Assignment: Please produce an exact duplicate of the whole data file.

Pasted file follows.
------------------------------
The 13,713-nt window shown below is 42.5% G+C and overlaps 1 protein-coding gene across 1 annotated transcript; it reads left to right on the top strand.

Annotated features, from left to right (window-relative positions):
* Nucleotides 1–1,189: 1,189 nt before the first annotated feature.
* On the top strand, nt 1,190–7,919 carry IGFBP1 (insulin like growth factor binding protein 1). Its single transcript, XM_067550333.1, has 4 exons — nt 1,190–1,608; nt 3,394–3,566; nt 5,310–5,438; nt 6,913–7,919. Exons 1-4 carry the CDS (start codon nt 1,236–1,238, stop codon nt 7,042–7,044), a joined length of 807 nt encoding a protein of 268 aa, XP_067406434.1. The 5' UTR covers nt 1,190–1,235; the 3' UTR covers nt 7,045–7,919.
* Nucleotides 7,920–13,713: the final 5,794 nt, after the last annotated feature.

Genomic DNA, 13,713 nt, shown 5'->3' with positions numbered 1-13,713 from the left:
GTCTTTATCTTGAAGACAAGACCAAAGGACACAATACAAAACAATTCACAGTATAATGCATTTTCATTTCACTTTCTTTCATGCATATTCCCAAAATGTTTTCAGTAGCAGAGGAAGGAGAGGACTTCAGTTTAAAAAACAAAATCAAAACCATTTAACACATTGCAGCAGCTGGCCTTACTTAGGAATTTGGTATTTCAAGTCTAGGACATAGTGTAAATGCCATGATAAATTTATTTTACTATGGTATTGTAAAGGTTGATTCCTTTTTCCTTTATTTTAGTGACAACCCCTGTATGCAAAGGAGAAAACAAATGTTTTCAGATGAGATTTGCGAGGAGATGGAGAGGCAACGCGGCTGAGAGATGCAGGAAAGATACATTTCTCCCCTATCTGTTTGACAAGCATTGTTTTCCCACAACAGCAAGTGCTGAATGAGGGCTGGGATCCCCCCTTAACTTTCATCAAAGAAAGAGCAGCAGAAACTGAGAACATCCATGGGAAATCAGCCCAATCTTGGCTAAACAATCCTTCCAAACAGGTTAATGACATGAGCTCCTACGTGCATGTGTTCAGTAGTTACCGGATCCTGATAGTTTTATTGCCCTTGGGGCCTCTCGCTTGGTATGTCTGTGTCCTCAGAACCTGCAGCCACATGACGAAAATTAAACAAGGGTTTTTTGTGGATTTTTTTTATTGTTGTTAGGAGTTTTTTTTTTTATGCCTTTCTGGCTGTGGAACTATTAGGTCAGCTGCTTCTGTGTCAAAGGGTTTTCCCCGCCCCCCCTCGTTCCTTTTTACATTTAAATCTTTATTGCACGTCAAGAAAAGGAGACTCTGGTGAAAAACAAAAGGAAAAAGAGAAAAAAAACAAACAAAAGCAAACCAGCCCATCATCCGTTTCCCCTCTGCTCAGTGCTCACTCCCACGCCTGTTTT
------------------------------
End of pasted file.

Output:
The 13,713-nt window shown below is 42.5% G+C and overlaps 1 protein-coding gene across 1 annotated transcript; it reads left to right on the top strand.

Annotated features, from left to right (window-relative positions):
* Nucleotides 1–1,189: 1,189 nt before the first annotated feature.
* On the top strand, nt 1,190–7,919 carry IGFBP1 (insulin like growth factor binding protein 1). Its single transcript, XM_067550333.1, has 4 exons — nt 1,190–1,608; nt 3,394–3,566; nt 5,310–5,438; nt 6,913–7,919. Exons 1-4 carry the CDS (start codon nt 1,236–1,238, stop codon nt 7,042–7,044), a joined length of 807 nt encoding a protein of 268 aa, XP_067406434.1. The 5' UTR covers nt 1,190–1,235; the 3' UTR covers nt 7,045–7,919.
* Nucleotides 7,920–13,713: the final 5,794 nt, after the last annotated feature.

Genomic DNA, 13,713 nt, shown 5'->3' with positions numbered 1-13,713 from the left:
GTCTTTATCTTGAAGACAAGACCAAAGGACACAATACAAAACAATTCACAGTATAATGCATTTTCATTTCACTTTCTTTCATGCATATTCCCAAAATGTTTTCAGTAGCAGAGGAAGGAGAGGACTTCAGTTTAAAAAACAAAATCAAAACCATTTAACACATTGCAGCAGCTGGCCTTACTTAGGAATTTGGTATTTCAAGTCTAGGACATAGTGTAAATGCCATGATAAATTTATTTTACTATGGTATTGTAAAGGTTGATTCCTTTTTCCTTTATTTTAGTGACAACCCCTGTATGCAAAGGAGAAAACAAATGTTTTCAGATGAGATTTGCGAGGAGATGGAGAGGCAACGCGGCTGAGAGATGCAGGAAAGATACATTTCTCCCCTATCTGTTTGACAAGCATTGTTTTCCCACAACAGCAAGTGCTGAATGAGGGCTGGGATCCCCCCTTAACTTTCATCAAAGAAAGAGCAGCAGAAACTGAGAACATCCATGGGAAATCAGCCCAATCTTGGCTAAACAATCCTTCCAAACAGGTTAATGACATGAGCTCCTACGTGCATGTGTTCAGTAGTTACCGGATCCTGATAGTTTTATTGCCCTTGGGGCCTCTCGCTTGGTATGTCTGTGTCCTCAGAACCTGCAGCCACATGACGAAAATTAAACAAGGGTTTTTTGTGGATTTTTTTTATTGTTGTTAGGAGTTTTTTTTTTTATGCCTTTCTGGCTGTGGAACTATTAGGTCAGCTGCTTCTGTGTCAAAGGGTTTTCCCCGCCCCCCCTCGTTCCTTTTTACATTTAAATCTTTATTGCACGTCAAGAAAAGGAGACTCTGGTGAAAAACAAAAGGAAAAAGAGAAAAAAAACAAACAAAAGCAAACCAGCCCATCATCCGTTTCCCCTCTGCTCAGTGCTCACTCCCACGCCTGTTTT